Hands-On Learning in Psychological Sciences

Psychological Sciences students can take their education beyond the classroom for rewarding, hands-on experiences that add a real-world dimension to their studies.

To learn more about internship opportunities, contact The Weingart Center for Career and Professional Development.

Erika NgoMaking a Difference in the Community

Erika Ngo spent a summer interning at the Center for Asian Americans United for Self-Empowerment (CAUSE).

Erika was one of only 15 students throughout the country who were selected to be a part of the CAUSE Leadership Academy. Her internship cohort included students from schools such as Amherst College, Duke University, Yale University, and others.

The Leadership Academy was founded to create a pipeline of leadership for the Asian Pacific American (APA) community. 

Throughout the program, the interns had the opportunity to meet with APA leaders and discuss the issues that were important to them.

“Growing up, this lack of representation in both the media and education definitely contributed to the confusion I had about my identity as an Asian American. Early in the Leadership Academy, I had a discussion with one of the CAUSE staff members about how important it is to introduce more diverse history early on and from the actual perspective of these minority groups,” Erika wrote in a blog post on the CAUSE website. 

A dog looks upWorking with Animals

Sydney Kanne studied how dogs can be trained to provide therapy through compassion and comfort, and she loved every moment of it.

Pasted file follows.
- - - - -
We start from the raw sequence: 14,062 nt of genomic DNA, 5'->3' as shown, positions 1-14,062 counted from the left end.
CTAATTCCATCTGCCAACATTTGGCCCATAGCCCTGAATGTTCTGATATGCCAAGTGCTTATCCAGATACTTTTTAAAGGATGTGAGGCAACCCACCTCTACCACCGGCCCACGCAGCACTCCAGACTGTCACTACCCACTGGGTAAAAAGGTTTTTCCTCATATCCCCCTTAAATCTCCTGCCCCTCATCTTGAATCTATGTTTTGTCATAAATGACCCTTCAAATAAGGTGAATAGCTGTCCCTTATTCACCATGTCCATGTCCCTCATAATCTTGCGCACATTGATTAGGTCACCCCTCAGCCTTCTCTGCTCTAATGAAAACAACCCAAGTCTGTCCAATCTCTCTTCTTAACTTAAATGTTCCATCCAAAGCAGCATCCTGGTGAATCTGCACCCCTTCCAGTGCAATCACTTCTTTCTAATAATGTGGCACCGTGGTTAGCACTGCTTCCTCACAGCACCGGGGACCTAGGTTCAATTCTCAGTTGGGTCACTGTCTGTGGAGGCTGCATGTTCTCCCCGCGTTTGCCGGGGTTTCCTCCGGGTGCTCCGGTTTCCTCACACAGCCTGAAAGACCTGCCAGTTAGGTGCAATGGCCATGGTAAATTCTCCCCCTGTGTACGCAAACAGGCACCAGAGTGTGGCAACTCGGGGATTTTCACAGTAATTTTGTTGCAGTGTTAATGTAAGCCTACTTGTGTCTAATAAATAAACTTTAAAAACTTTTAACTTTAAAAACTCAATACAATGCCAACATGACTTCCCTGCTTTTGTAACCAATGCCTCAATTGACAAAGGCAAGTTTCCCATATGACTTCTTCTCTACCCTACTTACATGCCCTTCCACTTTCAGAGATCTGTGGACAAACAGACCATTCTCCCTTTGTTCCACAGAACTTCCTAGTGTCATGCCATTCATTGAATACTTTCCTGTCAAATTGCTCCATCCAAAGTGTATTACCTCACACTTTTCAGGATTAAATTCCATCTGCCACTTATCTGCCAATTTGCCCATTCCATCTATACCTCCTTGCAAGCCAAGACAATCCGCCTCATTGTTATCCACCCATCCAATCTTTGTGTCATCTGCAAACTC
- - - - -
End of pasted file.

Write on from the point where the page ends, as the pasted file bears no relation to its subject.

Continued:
Students in the Psychology of Learning class, led by Professor Christina Scott, go off campus to observe how the Pet Prescription Team trains dogs to become therapy animals. Students pair up with a pet and its owner to watch, week after week, how the dog becomes a source of comfort and compassion to people in hospitals and nursing homes.

The exercises demonstrate, in a real way, what Sydney and her fellow students learn in the classroom about conditioning. As they observed the dogs’ training sessions, they could see how “natural” stimuli (such as dog treats) can be paired with “unnatural” ones (such as words or hand motions) to condition the mind; in this case, a furry friend’s.

“Having the opportunity to see the things we were learning in class in action was a wonderful opportunity,” Sydney said. She added that the experiences made her studies much more memorable than rote memorization.

At the end of the course, Sydney and another student even spoke at an anniversary event for the program on behalf of Professor Scott, their class, and Whittier College.

“I fell in love with Psychology of Learning and will be studying it further in grad school once I have reached that level,” Sydney said.